GMA 7 retrenchment, shades of media convergence
The retrenchment of GMA 7 Cebu employees and talents engaged in the TV station’s morning show including employees in sister stations in Cagayan de Oro, Bacolod, Naga City and Ilocos was like a bombshell that filled newsrooms, online news and social media last Friday. In Cebu City where the media community immediately rallies behind media practitioners involved in crisis situations, the reaction was quite emotional.
From what I gathered, local GMA employees had already gotten wind of the network’s move to “streamline” operations but up until Friday morning when a top network official arrived in the company of a lawyer to serve the formal notice, severance pay and quitclaim documents, nobody knew who would be laid off.
A little birdie in GMA told this corner that during lunchtime last Friday, many employees were not able to swallow their food, seeing colleagues like Jun Veliganio looking forlorn after talking with network officials. Tears were shed and many approached Bobby Nalzaro, Program Director of DYSS, asking for a slot in the radio station but there was nothing much he could do.
The specter of retrenchment had been hanging like the sword of Damocles over GMA 7 employees for the longest time ever since reports came out in 2001, 2004 and 2012 that top network honchos were having talks with PLDT President Manuel V. Pangilinan.
The supposed takeover of one of the biggest TV networks in the country by MVP, also known as the original Pacman for his legendary boardroom takeovers, became the staple of gossip in business circles.
However, negotiations fell through because MVP allegedly failed to come across with respect to the price tag. Moreover, the regulatory paperwork was a problem because San Miguel Corporation which MVP represented in the negotiations is 9% owned by foreign interests. The 1987 Constitution provides that media entities in the Philippines should be wholly owned by Filipinos.
Sometime in 2013, MVP practically ditched any more talks with GMA 7 saying he was “already tired.” I can imagine that network employees heaved a sigh of relief, as if a thorn had been pulled out from their collective body.
The top management of GMA 7 justified the retrenchment of some 200 employees, stating this is in line with efforts at streamlining operations. Unless one is totally clueless about what’s happening in the business world, these developments only reflect new directions spurred by the reported entry of Ramon S. Ang in the board of the GMA Network Company.
The President of San Miguel Corporation is now a kapuso, after gaining a board seat in the TV network. The deal with GMA 7 was one biggest buy-ins in 2014, with Mr. Ang gaining 30% minority stake for a whopping P15.3 billion.
According to my source, RSA was being talked about by network employees who were terribly taken aback by the precipitate move. I hate to say this, but it looks like they are collateral damage in the trend in media and telecom industries called media convergence.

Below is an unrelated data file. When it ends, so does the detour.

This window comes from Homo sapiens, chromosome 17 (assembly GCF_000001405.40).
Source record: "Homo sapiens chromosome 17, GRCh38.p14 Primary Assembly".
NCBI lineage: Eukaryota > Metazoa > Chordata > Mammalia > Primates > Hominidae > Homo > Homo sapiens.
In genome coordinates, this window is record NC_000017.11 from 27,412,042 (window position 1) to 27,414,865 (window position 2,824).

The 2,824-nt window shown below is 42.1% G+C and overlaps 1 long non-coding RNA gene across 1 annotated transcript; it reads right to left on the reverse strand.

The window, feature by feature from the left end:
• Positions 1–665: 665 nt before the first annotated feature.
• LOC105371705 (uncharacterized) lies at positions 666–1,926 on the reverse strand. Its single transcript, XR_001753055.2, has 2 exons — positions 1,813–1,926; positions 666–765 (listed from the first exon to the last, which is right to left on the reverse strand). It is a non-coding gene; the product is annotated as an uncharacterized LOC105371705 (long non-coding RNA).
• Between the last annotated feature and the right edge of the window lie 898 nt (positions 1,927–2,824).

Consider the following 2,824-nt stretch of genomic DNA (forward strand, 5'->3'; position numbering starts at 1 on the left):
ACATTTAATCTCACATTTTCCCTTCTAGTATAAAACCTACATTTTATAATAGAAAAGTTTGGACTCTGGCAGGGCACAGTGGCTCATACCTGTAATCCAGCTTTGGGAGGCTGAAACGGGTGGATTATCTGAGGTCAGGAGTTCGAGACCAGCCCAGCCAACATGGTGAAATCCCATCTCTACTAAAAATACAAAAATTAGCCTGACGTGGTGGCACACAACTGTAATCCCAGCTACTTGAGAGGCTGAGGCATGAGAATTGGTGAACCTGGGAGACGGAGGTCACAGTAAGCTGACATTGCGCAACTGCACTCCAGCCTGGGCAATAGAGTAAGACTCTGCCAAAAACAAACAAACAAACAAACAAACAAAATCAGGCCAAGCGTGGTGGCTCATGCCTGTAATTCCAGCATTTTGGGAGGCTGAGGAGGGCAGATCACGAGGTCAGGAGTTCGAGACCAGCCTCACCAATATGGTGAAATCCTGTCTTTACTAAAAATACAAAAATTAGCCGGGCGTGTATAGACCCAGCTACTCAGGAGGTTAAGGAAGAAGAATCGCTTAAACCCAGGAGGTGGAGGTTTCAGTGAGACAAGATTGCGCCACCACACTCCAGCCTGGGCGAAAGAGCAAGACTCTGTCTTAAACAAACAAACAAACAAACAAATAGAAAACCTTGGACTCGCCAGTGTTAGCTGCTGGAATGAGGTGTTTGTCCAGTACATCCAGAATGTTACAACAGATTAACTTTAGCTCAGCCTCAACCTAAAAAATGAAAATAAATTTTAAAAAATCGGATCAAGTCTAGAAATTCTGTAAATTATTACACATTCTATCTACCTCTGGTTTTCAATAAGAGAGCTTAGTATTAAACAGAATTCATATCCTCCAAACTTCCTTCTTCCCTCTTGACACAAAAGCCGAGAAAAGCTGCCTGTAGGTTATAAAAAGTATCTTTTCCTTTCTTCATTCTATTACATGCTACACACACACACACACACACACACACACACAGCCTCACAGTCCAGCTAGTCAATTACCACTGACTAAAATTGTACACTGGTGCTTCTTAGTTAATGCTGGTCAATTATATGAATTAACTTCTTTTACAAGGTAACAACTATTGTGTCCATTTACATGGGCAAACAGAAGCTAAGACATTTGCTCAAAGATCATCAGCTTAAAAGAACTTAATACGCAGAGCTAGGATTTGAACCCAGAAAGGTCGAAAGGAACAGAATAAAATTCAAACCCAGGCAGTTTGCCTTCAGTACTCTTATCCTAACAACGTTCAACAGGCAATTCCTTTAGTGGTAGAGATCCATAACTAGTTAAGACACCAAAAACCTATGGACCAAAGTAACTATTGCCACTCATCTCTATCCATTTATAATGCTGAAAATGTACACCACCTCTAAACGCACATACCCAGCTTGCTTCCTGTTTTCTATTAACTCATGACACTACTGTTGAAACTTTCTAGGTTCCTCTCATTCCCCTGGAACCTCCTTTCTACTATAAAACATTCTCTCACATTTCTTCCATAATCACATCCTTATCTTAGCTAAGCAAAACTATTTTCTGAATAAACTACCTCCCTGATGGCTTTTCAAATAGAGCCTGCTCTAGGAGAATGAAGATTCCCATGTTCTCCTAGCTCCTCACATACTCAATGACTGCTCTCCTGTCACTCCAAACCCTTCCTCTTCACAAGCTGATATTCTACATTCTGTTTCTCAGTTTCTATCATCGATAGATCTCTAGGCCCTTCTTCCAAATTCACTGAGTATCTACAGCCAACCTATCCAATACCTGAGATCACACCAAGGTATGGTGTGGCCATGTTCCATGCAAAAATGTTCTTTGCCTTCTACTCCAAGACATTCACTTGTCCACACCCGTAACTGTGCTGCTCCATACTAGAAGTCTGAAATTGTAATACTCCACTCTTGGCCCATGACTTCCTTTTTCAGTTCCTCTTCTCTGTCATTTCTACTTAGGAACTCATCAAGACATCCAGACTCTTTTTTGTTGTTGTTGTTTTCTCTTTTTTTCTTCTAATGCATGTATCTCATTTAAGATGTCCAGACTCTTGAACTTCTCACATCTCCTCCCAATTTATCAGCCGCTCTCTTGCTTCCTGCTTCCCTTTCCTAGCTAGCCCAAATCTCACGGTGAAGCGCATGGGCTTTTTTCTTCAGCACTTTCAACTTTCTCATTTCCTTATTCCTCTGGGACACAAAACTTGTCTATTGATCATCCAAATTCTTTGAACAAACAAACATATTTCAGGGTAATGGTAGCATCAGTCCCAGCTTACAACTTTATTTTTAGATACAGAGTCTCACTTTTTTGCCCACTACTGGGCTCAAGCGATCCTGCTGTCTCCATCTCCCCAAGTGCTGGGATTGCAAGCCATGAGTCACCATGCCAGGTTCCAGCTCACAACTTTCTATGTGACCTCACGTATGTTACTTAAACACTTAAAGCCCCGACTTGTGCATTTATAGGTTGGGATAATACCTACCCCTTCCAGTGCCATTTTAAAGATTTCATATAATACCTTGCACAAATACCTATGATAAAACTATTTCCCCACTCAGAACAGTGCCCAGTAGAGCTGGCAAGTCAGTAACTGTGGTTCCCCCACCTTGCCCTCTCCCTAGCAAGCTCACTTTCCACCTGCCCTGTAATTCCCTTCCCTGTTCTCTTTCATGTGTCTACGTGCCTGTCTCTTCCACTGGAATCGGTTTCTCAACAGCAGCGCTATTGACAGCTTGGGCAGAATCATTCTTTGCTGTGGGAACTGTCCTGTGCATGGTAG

The phenomenon is described in web resources as involving the “interconnection of information, communications technologies, computer networks and content — a direct consequence of the digitization of media and the prevalence of Internet connections.”
According to author Lala Rimando, “It isn’t enough anymore to have a business producing content, like news and entertainment and blasting these to TV screens of Filipinos here and abroad. Viewers are, more and more, watching and following content – video, text, photos – on smaller screens, such as their mobile phones and tablets, and accessing them via social media. A stand-alone media group will not survive in the future without a telecommunications or cable partner, so say industry watchers.” (The love story of GMA 7, Pangilinan and Ang, RapplerJune 25, 2014)
Media convergence is at the core of Media Quest Holdings’ (of the Philippine Long Distance Telephone PLDT Group) takeover of media establishments like ABC TV 5, Nation Broadcasting, Cignal Digital and at least 3 broadsheets. The takeover of GMA 7 would have placed PLDT at the very top of the Philippine media and telco totem pole.
Meanwhile, Mr. Ramon Ang brings with him interests in a number of telecom and media establishments, like Solar TV. Solar TV or the defunct RPN 9 used to be owned by Wilson Tieng but is now reportedly controlled by former Ambassador Antonio Cabangon Chua, who also owns a business broadsheet. Reports say RSA also has interests in Liberty Telecoms Holdings Inc., a joint venture with Ooredoo (formerly known as Qatar Telecom).
I hope my media colleagues, after recovering from the initial shock, will understand that the rearrangement of priorities in the network merely paves the way towards a media convergence. They need to be patient and continue to hone their craft in the context of fast-changing technology because there will be a lot of opportunities, whether in or out of the network.
I agree with an online commenter, don’t badmouth the network because they might just give you a call in the very near future.
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